Theater is constantly changing and evolving; the hits on Broadway now wouldn’t have been possible, or even really considered, ten, fifteen, twenty years ago. This means that there is always more to learn. For example, the rise of social media platforms has completely changed how to determine the media mix for a show’s marketing strategy.

Obviously, CTI is a key resource here. The courses offered are populated with this idea in mind. I’ve clearly been drinking the Kool-Aid here for a long time, but I do truly believe that CTI provides a level of information and access that’s unparalleled. Tom is dedicated to mentoring and teaching the current and next generation of theatrical professionals and takes great care in putting together the agendas for the events.

If you’re not able to attend a CTI event, there are countless books, podcasts, blogs, and articles from which you can learn.

  • Know the audience for your show

Here’s my one bit of “nuts and bolts” advice: make sure you know who the audience is for your show. If you go to your marketing team and say that the show is for “everyone,” you’re going to get push back. One of the reasons for this is that it’s hard to craft a message that will appeal to everyone. As my marketing professor at NYU Stern would say, “You can’t boil the ocean.” Casting too wide a net in terms of audience focus will hurt your show. A narrowed segment of the potential audience will allow you to use your limited resources effectively.

Again, thank you to everyone who attended or spoke at a CTI event over the past six seasons. It’s been an invaluable learning experience for me and I’ll miss it next year. I hope everyone has a happy and healthy holiday season and a very happy New Year.

Warmly,

 

 

 

 

Amanda Harper

 

The Ten Minute Pitch

Finding your next Broadway hit is only half the battle; learning how to pitch your show to investors in a succinct, exciting, and enticing way is essential.  In preparing your pitch, it’s important to be able to understand the strengths and weaknesses of the production and communicate your intentions for the project.  These are the six topics you need to address in ten minutes or under in order to secure the success of your show:

  1. What is the show about (in a concise way)?
  2. Who are the players?
    • Do you have any stars attached?  An important author or director on board?  Do you already have a theater?  Does the show have a pedigree?
  1. Who is the target audience?
  2. What are the problems and vulnerabilities of the show?
  3. What’s exciting about this production and why will this show be the one out of five that reaches profitability?
  4. What do you need from the investor and when?

An Interview with Kevin McCollum

Tony Award-winning Producer and Robert Whitehead Award recipient, Kevin McCollum, shares his insights and history with the CTI Blog.  Read on to learn more about Kevin’s extraordinary and far-reaching career and why he views theater as an essential art form.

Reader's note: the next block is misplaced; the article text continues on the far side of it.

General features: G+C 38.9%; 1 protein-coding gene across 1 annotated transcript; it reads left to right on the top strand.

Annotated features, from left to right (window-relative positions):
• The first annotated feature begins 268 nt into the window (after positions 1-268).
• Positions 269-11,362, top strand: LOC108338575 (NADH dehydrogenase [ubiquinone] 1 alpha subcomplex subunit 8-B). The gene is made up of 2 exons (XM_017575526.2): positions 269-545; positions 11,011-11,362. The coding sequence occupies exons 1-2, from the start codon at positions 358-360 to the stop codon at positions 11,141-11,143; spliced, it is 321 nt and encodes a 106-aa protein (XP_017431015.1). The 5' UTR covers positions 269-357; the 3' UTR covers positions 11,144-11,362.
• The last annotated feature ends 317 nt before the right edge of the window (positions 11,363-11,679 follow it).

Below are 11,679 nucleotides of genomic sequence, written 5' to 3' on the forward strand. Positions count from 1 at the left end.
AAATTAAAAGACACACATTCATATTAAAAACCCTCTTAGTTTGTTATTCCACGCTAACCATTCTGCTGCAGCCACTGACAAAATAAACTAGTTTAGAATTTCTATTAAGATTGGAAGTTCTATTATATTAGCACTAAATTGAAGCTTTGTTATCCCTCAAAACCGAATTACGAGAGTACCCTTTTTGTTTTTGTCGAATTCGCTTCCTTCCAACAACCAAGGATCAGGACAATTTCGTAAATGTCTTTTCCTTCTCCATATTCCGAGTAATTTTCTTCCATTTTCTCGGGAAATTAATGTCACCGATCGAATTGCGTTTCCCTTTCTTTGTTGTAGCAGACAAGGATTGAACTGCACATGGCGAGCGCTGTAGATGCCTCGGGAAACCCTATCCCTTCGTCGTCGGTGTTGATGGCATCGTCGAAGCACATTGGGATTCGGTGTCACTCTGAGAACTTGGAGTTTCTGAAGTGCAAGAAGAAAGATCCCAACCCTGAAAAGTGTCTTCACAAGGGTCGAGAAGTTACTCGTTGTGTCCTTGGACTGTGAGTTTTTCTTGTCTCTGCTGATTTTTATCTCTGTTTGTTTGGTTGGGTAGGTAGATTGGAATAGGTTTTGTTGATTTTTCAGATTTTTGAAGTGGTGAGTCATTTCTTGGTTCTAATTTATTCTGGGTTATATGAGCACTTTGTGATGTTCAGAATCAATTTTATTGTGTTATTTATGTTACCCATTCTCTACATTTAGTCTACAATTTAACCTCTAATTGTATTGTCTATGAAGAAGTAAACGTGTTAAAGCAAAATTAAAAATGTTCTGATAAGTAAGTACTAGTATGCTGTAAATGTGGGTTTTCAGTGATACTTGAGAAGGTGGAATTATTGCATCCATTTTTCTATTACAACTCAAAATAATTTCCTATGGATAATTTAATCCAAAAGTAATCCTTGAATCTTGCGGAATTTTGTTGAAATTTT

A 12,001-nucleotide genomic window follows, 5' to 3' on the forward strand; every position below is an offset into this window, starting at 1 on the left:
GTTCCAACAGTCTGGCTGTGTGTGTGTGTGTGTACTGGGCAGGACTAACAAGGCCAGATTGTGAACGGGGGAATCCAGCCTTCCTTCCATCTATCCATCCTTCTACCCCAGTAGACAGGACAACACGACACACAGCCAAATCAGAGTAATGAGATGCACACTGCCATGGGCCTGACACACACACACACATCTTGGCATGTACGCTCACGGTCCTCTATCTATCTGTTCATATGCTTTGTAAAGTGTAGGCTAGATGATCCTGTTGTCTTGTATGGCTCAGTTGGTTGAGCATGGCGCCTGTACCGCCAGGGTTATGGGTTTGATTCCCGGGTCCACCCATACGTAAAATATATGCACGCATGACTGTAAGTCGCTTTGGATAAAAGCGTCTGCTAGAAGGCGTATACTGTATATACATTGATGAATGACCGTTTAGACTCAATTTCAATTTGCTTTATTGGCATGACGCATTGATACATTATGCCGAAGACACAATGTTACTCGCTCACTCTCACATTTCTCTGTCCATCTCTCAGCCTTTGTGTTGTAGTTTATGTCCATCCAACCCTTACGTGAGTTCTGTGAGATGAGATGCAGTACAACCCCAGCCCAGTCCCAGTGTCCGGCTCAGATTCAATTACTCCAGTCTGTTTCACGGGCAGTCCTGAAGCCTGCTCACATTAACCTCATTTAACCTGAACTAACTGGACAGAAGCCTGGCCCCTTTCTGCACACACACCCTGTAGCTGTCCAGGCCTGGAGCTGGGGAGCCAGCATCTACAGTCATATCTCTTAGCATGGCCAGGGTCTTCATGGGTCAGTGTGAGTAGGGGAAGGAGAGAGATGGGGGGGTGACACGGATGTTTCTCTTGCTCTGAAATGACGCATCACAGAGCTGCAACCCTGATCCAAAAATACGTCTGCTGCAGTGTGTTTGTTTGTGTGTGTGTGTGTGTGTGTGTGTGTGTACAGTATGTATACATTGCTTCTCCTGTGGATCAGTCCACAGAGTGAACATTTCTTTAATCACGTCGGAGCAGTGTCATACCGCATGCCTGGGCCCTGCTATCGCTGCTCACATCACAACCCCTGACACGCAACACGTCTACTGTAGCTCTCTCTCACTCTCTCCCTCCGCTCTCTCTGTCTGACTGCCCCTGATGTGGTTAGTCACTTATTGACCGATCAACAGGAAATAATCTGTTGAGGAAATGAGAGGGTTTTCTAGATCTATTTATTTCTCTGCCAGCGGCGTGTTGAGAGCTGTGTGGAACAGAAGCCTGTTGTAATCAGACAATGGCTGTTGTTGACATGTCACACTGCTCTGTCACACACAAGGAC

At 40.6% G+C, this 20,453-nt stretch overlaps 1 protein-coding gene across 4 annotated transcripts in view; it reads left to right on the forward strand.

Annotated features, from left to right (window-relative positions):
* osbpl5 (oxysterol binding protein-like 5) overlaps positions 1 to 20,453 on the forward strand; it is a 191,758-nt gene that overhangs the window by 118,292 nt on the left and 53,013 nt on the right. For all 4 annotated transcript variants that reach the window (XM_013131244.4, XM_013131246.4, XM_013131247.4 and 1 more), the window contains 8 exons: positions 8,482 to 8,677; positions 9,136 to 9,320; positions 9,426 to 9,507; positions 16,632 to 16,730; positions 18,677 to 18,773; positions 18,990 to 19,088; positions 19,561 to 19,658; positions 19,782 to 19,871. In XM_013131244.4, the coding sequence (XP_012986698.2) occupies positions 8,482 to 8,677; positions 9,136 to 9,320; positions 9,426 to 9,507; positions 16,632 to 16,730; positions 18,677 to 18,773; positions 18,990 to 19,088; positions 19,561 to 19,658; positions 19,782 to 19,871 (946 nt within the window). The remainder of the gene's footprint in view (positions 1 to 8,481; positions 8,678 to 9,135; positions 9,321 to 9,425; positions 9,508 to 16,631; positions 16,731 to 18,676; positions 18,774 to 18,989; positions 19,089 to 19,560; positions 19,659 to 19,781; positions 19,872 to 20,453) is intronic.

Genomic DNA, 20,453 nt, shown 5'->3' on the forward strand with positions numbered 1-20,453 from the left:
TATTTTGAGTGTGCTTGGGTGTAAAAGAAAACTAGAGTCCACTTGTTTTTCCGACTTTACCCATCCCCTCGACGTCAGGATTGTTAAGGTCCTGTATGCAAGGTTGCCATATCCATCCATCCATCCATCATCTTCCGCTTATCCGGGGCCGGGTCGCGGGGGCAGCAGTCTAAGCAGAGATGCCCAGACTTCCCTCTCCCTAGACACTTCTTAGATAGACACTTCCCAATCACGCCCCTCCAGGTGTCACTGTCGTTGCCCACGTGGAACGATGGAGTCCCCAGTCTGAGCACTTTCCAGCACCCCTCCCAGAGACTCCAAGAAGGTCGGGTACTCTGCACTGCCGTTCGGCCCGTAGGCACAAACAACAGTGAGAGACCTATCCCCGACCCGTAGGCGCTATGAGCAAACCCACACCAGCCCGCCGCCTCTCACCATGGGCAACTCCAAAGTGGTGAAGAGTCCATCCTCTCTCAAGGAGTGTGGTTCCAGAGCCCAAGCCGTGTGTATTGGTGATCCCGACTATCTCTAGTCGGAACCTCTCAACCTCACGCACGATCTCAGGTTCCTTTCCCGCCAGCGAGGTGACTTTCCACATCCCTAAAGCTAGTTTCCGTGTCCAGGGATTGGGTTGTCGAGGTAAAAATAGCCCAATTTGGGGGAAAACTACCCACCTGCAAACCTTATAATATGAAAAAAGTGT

How were you first introduced to theater?

My younger years were spent in Hawaii, where I was born and raised by a single, working mother. Many people helped my mom by looking after me, and I would often spend time in other people’s homes. I think I created a talent to entertain so that people would invite me back! Perhaps it was in my genes, as my mom performed a bit as well. I attended Punahou School where arts and performance were focuses of the educational palette.

My mom passed away when I was fourteen years old after battling cancer for four years. I found comfort and family within theater and storytelling. Because of my loss, I learned to value the idea that theater evaporates as quickly as it is created. Storytelling through theater became my passion.

You’ve had an extensive career in theater – some highlights include founding The Booking Group, serving as President and CEO of the Ordway, and operating as a Tony-Award winning Producer.  Can you talk a bit about your journey and what’s led to where you are now?

After my mom passed away, I moved to Illinois to live with family there. Unlike Punahou, my new high school was not enthusiastic about theater and the arts. At the time, it was not cool to be in the performing arts (thankfully it is now, though!). Holding on to the fortitude of my childhood, I did not mind that my passion was outside of the status quo. Even as a teenager, I was lucky enough to have clarity in my passion and the drive to follow my heart. I went on to receive my undergraduate degree in musical theater at the University of Cincinnati’s College Conservatory of Music. I had success as an actor, but was consistently cast in similar roles and I was eager for a new adventure. I decided to go back to school, this time earning my master’s degree in film producing from the University of Southern California. There, I realized that distribution is essential to a successful piece of theater. I formed The Booking Office in 1991. Jeffery Seller and I opened The Producing Office in 1994, and after the success of RENT, The Booking Office took on additional agencies and partners, becoming The Booking Group in 1996. I thought it would be valuable to run a theater, so when given the opportunity, I enhanced my career by going to the Ordway, serving as the President and CEO for seven years. After my time in St. Paul, I returned to producing commercial theater full time.

You’re currently working on two new musicals, Mrs. Doubtfire and The Devil Wears Prada.  What are some of the advantages of adapting a film for the stage?  Is there anything in particular that you look for when scouting films as source material for potential Broadway productions?

In the examples of Mrs. Doubtfire and The Devil Wears Prada, it’s important to note that both of these productions began as books before they were adapted for film.